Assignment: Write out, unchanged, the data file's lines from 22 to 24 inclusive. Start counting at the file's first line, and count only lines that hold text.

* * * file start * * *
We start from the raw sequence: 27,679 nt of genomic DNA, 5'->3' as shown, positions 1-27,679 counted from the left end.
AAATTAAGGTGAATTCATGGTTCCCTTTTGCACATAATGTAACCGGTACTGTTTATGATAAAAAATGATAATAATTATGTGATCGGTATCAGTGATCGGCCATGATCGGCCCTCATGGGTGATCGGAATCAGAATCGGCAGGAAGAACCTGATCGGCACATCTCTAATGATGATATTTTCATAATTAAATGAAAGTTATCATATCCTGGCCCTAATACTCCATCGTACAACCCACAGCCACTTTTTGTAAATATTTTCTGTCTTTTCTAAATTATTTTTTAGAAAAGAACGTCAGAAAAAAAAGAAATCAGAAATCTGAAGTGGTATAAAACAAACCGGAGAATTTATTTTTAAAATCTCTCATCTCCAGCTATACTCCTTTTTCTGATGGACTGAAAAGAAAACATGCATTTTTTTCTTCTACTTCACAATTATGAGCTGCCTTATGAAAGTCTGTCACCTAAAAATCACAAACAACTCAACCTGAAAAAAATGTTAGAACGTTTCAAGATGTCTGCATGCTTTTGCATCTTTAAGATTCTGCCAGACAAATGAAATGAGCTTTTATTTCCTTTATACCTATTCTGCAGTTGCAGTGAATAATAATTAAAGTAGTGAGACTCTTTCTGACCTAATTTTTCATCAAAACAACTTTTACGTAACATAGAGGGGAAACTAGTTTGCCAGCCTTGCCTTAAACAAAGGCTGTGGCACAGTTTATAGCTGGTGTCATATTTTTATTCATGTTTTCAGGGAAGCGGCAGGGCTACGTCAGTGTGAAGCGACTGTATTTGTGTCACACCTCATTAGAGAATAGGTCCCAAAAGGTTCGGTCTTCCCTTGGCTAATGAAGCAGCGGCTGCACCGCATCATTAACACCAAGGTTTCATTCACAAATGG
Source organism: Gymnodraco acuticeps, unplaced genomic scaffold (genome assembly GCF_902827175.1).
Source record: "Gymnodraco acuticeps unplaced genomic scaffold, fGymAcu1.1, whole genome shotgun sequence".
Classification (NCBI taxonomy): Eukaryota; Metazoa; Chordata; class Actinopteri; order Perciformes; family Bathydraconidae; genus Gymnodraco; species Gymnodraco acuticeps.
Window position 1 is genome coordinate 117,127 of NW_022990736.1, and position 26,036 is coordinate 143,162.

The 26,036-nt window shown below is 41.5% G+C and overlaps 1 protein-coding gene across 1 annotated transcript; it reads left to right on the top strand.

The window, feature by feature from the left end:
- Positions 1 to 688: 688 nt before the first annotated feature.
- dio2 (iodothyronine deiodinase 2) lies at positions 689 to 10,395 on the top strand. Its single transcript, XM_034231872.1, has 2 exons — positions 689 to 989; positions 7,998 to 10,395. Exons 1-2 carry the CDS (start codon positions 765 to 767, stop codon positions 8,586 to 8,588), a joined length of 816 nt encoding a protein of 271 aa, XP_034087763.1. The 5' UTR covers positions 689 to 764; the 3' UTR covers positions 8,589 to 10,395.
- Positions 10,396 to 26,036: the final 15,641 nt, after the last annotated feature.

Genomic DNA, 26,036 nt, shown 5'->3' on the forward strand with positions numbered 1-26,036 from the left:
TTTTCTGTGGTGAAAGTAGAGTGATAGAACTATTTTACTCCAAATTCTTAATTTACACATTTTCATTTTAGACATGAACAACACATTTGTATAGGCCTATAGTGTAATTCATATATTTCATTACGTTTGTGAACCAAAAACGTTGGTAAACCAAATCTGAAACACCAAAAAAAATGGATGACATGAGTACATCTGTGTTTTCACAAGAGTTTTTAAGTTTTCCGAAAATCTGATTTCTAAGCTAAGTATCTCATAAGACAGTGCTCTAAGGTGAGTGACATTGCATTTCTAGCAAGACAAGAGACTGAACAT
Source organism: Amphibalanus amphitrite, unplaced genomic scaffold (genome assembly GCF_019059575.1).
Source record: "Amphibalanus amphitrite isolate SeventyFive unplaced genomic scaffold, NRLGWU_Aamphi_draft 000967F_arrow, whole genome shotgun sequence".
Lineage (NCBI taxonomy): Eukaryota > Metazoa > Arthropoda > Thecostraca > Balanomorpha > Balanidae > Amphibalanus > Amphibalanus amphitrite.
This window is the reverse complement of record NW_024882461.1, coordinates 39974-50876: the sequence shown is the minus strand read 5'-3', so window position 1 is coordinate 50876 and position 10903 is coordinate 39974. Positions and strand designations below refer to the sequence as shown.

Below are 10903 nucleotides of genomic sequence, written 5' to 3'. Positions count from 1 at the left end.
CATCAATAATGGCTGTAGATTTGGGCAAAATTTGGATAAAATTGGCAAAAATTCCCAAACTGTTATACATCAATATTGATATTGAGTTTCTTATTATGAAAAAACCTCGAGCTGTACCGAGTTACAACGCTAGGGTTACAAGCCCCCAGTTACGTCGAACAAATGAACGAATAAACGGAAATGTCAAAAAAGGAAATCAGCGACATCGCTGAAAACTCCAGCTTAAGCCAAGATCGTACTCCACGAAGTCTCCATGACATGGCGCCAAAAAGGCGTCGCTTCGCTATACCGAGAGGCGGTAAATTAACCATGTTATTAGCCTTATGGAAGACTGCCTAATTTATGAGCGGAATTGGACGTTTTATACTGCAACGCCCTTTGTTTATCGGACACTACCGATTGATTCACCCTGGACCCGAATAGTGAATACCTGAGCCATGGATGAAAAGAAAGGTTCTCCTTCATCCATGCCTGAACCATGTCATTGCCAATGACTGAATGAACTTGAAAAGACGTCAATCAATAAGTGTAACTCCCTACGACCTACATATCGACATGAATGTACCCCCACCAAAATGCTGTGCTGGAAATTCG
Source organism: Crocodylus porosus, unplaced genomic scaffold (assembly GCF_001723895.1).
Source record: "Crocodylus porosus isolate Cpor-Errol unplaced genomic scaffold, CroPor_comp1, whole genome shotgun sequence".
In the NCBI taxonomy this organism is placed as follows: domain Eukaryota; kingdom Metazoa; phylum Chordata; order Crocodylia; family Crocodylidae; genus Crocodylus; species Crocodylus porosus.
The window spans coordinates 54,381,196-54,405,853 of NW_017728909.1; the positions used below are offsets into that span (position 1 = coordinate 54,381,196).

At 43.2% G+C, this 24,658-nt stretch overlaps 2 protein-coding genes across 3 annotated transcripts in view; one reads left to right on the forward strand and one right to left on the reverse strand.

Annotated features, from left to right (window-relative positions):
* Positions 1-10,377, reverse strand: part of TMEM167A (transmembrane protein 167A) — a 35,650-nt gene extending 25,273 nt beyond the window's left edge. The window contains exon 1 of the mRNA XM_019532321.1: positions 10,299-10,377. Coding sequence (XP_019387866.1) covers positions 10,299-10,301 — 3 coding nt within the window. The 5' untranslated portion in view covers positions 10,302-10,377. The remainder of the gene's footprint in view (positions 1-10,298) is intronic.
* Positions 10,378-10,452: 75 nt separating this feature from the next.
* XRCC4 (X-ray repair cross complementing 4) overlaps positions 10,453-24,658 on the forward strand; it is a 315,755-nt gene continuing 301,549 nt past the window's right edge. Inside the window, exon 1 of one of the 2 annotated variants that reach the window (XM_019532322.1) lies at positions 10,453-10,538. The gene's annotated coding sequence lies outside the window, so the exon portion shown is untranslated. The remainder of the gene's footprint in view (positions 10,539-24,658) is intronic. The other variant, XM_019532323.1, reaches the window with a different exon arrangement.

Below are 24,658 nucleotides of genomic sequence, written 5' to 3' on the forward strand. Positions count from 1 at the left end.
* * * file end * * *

In the NCBI taxonomy this organism is placed as follows: domain Eukaryota; kingdom Metazoa; phylum Chordata; order Crocodylia; family Crocodylidae; genus Crocodylus; species Crocodylus porosus.
The window spans coordinates 54,381,196-54,405,853 of NW_017728909.1; the positions used below are offsets into that span (position 1 = coordinate 54,381,196).

At 43.2% G+C, this 24,658-nt stretch overlaps 2 protein-coding genes across 3 annotated transcripts in view; one reads left to right on the forward strand and one right to left on the reverse strand.